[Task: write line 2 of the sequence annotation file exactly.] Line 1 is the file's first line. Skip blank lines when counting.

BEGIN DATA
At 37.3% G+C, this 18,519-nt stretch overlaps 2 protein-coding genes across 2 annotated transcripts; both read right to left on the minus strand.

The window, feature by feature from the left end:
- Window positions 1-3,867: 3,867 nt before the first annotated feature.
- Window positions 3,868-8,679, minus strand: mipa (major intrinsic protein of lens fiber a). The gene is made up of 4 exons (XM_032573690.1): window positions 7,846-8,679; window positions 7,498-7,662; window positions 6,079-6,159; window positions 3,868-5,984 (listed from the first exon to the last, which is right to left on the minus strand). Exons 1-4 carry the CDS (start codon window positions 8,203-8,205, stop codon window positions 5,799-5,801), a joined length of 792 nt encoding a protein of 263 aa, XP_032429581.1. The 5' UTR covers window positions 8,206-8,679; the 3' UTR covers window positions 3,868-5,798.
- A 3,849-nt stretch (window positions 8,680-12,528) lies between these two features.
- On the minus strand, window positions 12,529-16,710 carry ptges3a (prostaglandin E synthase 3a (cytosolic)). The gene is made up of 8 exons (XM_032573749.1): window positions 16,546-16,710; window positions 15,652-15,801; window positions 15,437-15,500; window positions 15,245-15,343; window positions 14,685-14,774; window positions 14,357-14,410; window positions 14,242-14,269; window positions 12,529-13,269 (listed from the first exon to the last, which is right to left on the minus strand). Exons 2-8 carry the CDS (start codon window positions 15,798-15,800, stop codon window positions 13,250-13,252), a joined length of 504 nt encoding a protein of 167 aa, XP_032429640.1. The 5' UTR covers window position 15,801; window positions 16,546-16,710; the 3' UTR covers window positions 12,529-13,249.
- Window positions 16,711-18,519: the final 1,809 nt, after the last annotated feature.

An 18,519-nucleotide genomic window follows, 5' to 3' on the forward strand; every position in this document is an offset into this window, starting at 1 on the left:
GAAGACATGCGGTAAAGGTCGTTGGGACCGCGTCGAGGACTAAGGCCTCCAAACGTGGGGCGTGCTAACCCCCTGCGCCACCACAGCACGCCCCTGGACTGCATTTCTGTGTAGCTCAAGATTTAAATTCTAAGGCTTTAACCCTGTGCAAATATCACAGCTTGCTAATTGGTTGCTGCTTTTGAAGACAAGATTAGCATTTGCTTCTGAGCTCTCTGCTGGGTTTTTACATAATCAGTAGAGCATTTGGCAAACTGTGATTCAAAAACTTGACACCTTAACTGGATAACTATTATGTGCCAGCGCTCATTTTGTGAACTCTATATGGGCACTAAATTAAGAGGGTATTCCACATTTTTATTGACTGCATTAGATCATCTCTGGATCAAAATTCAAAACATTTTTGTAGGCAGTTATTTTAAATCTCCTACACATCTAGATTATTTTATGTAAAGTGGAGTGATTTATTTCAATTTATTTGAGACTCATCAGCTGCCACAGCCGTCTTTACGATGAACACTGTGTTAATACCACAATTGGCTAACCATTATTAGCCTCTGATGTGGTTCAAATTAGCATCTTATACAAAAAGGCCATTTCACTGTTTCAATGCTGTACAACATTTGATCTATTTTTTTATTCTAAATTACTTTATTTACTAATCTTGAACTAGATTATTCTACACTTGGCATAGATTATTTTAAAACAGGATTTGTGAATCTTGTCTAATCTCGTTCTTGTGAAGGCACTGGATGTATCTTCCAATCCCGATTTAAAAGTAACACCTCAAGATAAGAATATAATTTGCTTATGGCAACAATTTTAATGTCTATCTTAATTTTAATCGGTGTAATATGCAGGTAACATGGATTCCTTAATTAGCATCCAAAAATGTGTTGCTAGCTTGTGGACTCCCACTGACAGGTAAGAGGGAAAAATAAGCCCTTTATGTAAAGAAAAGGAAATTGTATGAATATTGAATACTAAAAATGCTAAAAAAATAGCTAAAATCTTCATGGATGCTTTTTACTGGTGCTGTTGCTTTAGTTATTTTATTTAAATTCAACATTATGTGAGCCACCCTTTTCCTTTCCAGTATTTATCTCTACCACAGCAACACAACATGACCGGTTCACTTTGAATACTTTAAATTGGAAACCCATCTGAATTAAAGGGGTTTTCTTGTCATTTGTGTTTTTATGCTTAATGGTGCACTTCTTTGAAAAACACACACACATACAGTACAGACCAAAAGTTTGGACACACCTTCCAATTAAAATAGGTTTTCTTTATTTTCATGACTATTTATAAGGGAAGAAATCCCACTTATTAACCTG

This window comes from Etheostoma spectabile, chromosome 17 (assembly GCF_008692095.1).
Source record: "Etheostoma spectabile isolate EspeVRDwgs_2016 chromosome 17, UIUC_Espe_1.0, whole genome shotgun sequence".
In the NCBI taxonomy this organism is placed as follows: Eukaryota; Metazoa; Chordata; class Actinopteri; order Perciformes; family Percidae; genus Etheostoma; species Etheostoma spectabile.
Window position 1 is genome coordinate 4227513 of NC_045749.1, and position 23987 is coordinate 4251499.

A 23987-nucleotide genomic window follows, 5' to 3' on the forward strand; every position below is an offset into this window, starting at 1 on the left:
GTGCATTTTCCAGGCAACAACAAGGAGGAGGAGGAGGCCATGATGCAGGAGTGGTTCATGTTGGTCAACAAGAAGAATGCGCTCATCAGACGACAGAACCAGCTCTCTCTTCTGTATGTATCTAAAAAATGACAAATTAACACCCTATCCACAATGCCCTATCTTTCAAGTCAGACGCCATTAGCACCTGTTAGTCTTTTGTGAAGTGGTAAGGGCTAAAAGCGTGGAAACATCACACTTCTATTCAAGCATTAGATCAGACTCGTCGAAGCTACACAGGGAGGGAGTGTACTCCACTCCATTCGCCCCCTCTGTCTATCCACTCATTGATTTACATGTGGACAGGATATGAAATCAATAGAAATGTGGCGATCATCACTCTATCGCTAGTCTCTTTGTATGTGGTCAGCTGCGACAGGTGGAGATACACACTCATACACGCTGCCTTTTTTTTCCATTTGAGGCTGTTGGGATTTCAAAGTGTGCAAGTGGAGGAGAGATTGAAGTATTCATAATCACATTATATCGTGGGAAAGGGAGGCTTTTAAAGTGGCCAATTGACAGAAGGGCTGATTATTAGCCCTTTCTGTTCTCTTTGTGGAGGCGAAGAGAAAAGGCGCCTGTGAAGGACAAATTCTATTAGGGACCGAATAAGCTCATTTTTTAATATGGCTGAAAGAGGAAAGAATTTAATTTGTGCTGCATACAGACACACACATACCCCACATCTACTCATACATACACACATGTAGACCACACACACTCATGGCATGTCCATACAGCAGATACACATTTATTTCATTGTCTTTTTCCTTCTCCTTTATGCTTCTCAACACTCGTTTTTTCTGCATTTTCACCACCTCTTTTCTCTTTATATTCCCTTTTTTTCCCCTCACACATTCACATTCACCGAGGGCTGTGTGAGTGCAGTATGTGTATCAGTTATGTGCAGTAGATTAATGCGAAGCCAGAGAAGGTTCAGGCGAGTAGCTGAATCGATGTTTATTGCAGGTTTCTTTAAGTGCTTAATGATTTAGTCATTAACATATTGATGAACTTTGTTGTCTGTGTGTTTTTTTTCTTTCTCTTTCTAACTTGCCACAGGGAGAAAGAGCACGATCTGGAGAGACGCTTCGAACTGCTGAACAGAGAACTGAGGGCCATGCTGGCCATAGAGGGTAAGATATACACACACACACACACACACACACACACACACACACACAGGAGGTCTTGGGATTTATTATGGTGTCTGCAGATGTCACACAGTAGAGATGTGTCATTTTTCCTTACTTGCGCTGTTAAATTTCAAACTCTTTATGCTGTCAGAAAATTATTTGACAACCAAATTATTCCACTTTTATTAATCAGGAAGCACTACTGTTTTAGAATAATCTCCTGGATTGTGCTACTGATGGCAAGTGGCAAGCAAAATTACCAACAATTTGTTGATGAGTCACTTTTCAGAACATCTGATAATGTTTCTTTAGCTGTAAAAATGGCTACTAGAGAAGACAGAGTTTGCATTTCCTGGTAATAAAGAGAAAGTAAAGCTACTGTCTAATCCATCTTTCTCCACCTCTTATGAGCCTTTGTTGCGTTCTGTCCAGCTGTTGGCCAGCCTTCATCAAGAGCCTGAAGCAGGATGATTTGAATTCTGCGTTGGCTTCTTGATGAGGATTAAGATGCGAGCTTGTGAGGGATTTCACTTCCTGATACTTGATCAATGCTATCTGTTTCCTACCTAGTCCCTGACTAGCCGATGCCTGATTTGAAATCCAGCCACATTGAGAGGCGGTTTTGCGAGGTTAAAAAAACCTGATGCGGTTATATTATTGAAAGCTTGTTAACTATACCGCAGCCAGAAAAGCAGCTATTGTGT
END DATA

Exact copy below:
The window, feature by feature from the left end: